5 ways that will help SMEs scale even amidst a pandemic

SMEs scale

It wasn’t uncommon to hear passing news of a small business shutting down in 2018, or 2019. Yet as of March 2020, news like this became uncomfortably frequent.

The COVID-19 pandemic became a catalyst that forced SMEs globally to do one of two things; adapt to new business landscapes or become another unfortunate statistic. It was yet another dismal situation for SMEs, who were already burdened with pre-existing obstacles such as funding, awareness, and limited workforces that come with the territory of being a small to medium business.

Led by the International Trade Center, survey shows that two-thirds of micro and small companies show that the crisis strongly affected their business operations along with one-fifth of those businesses on the brink of shutting down for good in three months.

But even faced with challenging circumstances, there has been no shortage of SMEs that continue to be resilient amidst the turbulence.

Enterpryze has had the opportunity to support these SMEs working to rebuild, scale and manage their business better through our accounting solutions. As an organisation that works closely with founders, micro-business owners, and entrepreneurs — we continually pay close attention to the challenges that these very same business owners face.

In this article, we’ll break down five of the most common challenges that SMEs have faced along the road to recovery and how to overcome them effectively in a most crucial time.

Digital adoption

For some, the phrase ‘going digital’ brings about excitement and anticipation for the future of their business. For others, it only evokes fear of the unknown. Many SMEs continue to find the thought of digital marketing and solutions a daunting one to invest in because they mainly lack two things: someone with digital expertise and budget constraints.

Also Read: The WFH era: How SMEs should select the right digital collaboration tools

In a survey taken by 400 Singaporean SMEs, 56 per cent of them face barriers with the high costs of digitalisation, followed by another 40 per cent that lack a properly skilled workforce.

But if you’re an SME in that predicament, understand that even if your business lacks those two elements above — you’re far from an impossible situation. Enterpryze’s most successful customers to date understand that it’s the execution and timing that really matters.

For instance, a family-owned business used to depending on traditional print advertising or billboards shouldn’t be rushed into burning through US$10,000 in social media marketing overnight. In the same way, a social media agency shouldn’t be pressured to thoughtlessly spend thousands in random Google Ads in the race to be everywhere digitally.

Successful digital marketing campaigns are developed through time, strategy and a very keen understanding of where your target audiences are ‘living’ online. Only when you have those three factors can you build and launch a strategy that works in your favour.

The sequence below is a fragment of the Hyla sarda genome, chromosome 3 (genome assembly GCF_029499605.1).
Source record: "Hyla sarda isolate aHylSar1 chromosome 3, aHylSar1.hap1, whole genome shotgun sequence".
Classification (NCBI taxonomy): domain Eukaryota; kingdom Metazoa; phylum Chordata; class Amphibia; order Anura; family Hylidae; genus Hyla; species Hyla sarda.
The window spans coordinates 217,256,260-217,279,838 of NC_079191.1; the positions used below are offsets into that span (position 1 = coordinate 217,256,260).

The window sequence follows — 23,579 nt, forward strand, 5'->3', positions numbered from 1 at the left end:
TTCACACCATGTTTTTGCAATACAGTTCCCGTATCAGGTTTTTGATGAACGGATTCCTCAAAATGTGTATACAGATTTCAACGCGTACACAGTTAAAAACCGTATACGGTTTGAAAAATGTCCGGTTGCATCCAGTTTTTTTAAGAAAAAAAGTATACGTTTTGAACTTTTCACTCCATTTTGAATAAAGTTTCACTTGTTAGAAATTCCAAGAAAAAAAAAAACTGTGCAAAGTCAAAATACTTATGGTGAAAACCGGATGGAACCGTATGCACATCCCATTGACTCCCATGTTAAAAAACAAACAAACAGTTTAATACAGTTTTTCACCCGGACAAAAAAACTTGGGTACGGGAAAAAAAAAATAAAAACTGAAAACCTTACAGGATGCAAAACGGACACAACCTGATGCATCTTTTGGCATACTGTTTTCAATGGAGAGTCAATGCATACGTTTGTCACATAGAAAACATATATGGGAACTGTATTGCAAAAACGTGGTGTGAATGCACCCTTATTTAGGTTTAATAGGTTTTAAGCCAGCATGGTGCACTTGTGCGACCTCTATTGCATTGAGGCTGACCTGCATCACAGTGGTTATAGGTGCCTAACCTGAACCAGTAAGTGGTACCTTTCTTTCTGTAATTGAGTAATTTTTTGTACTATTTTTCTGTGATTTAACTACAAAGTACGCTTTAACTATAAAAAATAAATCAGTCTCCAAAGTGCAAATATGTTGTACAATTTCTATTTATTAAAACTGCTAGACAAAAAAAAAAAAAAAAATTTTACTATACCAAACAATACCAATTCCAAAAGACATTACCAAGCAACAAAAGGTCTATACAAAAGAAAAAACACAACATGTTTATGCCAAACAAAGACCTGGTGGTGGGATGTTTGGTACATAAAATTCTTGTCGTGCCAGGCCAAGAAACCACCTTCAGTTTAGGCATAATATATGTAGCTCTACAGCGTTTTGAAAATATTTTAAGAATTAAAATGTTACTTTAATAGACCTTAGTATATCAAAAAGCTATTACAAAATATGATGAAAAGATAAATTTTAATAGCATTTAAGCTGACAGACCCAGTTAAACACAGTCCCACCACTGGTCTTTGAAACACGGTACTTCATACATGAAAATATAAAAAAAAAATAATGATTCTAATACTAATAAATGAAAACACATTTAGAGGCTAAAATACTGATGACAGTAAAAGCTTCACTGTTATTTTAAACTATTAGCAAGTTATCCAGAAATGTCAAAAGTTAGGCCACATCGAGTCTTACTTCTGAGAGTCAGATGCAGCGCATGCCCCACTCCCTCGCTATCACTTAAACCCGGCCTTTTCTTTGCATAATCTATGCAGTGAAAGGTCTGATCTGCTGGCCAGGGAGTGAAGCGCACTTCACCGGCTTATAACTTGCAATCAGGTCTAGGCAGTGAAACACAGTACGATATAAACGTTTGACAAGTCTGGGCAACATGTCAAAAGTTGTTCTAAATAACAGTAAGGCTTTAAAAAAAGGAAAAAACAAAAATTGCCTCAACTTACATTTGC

In Singapore, companies even stand to receive up to 80 per cent of subsidies from the Productivity Solutions Grant for the adoption of approved digital solutions under the Go Digital programme. This was announced by the Infocomm Media Development Authority (IMDA) and Enterprise (ESG) to provide support for SMEs in the healthcare and education sectors.

Cash flow

The effects of COVID-19 could be felt across markets. Of course, those affected badly remained the SMEs who rely on physical sales such as restaurants, clothing stores, salons, etc. These are the ones who would have witnessed a steady sales decline in the early stages of lockdowns across the globe.

On the other hand, there will also be businesses that experience growth if they supply products and services that meet new demands. This could be any business from telemedicine, online education to an e-commerce store that sells disinfection cabinets.

Which category your business falls in depends entirely on your agility to adapt to a post-COVID-19 market. This goes above and beyond tweaking your marketing campaigns or conducting company-wide budget cuts. Even if that stems the bleeding for a while, any innovative SME owner digs deeper to thrive, and not just survive in their new business landscape.

Also Read: What can food-agritech startups and SMEs do for business continuity amidst the pandemic?

Ask yourself. Do you understand the new demands of your existing target audiences? How does your business leverage that? And if all else fails, is it finally time for you to pivot towards a more profitable direction?

On another note, it would be beneficial to also apply for government stimulus packages aimed at helping overwhelmed SMEs. Governments across Southeast Asia such as Malaysia, Thailand and Singapore continue to provide bank moratoriums, wage subsidy schemes and more forms of assistance to struggling SMEs.

Remote working

Love it or hate it, remote working has become a way of life that we adhere to. Still, it’s not difficult to understand how this becomes a challenging adjustment for those who have spent years in a controlled office setting.